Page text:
10/18/2011 10:54 am ET Updated Dec 18, 2011

Occupy Wall Street: the Next Crucial American Movement

Our country is in a crisis. There exists a terrible mismatch between the ultra rich and the 99 percent of us who are not driven by unbridled greed.

The root cause of the problem: a nation that was deregulated at the expense of the conscience of our country and at the expense of the fabric of the American Dream -- deregulated for Wall Street mega-banks and multinational corporations who care nothing for people sleeping in tents or without jobs in foreclosed lives.

Occupy Wall Street is a tide of upheaval and alienation, much like the other crucial movements in our past that led to a more equal and fairer American society. The history of these movements in America began more than 200 years ago with a revolution against the tyranny of King George, who wanted to extract as much money from the colonies as possible. It includes the Civil War and Lincoln's Emancipation Proclamation; Women's Sufferage (remember that not too long ago, women were not allowed to vote); and the Civil Rights Movement, which recognized that the Emancipation Proclamation needed teeth.

The civil Rights Movement was fundamentally about human rights, and Occupy Wall Street is also about human rights. It is about how most Americans really do not have a voice in our democracy because government has not protected the public, but favored the 1 percent who bankroll our elected officials.

"Nonviolent direct action seeks to create such a crisis and foster such attention that a community which has consistently refused to negotiate is forced to confront the issue. It seeks to so dramatize the issue that it can no longer be ignored."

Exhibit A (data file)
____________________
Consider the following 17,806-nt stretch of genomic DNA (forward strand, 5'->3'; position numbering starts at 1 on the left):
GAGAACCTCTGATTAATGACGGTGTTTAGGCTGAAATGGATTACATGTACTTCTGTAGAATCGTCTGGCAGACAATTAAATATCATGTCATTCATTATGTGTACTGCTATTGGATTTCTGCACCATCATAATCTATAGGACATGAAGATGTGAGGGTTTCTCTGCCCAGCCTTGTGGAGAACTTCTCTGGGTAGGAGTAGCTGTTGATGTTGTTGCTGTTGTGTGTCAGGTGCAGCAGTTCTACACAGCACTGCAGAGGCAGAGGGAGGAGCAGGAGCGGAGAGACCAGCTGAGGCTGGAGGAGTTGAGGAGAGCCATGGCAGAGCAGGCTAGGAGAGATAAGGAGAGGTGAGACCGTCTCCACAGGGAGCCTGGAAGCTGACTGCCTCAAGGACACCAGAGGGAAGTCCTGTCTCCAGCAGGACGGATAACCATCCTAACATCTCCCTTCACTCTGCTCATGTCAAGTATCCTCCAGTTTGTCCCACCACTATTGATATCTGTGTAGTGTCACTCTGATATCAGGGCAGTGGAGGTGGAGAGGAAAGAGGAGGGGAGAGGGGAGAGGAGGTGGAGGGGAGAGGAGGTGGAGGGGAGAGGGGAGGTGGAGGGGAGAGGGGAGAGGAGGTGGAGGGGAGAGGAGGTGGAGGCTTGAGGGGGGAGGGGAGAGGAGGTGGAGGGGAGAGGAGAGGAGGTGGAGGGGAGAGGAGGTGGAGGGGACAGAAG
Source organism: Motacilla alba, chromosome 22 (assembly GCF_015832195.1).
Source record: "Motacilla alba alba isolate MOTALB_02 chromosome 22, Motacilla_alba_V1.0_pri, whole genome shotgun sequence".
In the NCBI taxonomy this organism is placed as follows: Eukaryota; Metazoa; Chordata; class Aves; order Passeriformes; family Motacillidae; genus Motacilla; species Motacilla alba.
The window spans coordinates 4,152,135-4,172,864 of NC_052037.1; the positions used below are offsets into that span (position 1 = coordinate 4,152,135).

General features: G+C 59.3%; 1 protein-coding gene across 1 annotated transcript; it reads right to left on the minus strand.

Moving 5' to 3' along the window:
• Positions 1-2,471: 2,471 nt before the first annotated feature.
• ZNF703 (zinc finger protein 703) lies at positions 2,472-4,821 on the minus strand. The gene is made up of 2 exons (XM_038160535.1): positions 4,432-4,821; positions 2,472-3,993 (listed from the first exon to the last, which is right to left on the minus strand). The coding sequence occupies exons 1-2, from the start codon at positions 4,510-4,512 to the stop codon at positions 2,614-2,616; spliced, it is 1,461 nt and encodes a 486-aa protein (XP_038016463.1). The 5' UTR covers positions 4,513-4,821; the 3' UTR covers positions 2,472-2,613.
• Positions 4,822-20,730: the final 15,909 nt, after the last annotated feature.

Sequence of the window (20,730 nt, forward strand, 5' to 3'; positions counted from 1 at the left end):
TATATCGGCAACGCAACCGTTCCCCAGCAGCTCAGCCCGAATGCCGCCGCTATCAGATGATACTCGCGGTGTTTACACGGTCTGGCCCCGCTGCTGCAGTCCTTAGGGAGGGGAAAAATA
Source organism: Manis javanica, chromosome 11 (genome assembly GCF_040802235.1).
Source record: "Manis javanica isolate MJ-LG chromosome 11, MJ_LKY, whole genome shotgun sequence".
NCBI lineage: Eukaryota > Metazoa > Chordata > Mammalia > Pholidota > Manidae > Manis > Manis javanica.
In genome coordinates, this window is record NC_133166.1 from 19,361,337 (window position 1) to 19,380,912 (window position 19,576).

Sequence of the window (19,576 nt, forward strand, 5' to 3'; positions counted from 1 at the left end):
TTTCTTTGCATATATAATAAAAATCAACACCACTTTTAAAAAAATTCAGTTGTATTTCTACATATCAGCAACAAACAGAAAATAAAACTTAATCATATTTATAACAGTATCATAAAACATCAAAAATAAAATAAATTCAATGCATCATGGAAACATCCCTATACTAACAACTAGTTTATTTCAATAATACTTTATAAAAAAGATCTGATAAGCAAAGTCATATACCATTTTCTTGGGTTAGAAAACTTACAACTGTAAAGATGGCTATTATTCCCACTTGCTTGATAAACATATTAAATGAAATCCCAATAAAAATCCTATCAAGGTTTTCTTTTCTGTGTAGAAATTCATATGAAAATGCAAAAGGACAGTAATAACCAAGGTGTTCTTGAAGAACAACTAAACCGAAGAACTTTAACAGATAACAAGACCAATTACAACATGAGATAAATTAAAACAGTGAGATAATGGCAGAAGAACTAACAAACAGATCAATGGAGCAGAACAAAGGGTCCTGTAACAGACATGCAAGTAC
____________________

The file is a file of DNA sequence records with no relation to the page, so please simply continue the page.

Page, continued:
To understand the need and raison d'etre for the Occupy Wall Street Movement, it is important to remember the above quote from a letter, which the Rev. Martin Luther King wrote from the confines of a cell in the Birmingham Jail on April 16, 1963.

Dr. King was right -- and this new movement should be a wake-up call for Congress. In this country, preserving freedom to allow Capitalism to flourish is vital, but it should not trump the protection of the public good. Citizens have a right to have their economic and societal well-being protected ahead of Big Money. It's that simple.

We are not alone. Many other people in countries around our ever-smaller globe are marching for the same right, based on the same gravitas and reasons.

Now is the time for another Great American Movement, a new moment of truth for our country. And the scions of Wall Street watching from their lofty piles of money, deep in their sociopathic hearts, must know. Jeffrey Immelt, our President's jobs czar, also should know.

Wall Street is emblematic of Congress' concern for the interests of special interests, promoted by highly paid lobbyists for Wall Street and Big Business. And this sad reality has become palpable to 99 percent of Americans, who have decided not to take it anymore.

Today, our society has become -- of the lobbyists, by the ultra rich and for the ultra rich.

We are a living example of capitalism gone awry -- living in an economy that has been laid to waste by deregulating the barriers against greed erected in the aftermath of the Great Depression. We are living in a society controlled by lobbyists -- an army of mercenaries with cash as their weapons -- who are conducting a war on behalf of Wall Street Banks, Big Business and Big Money.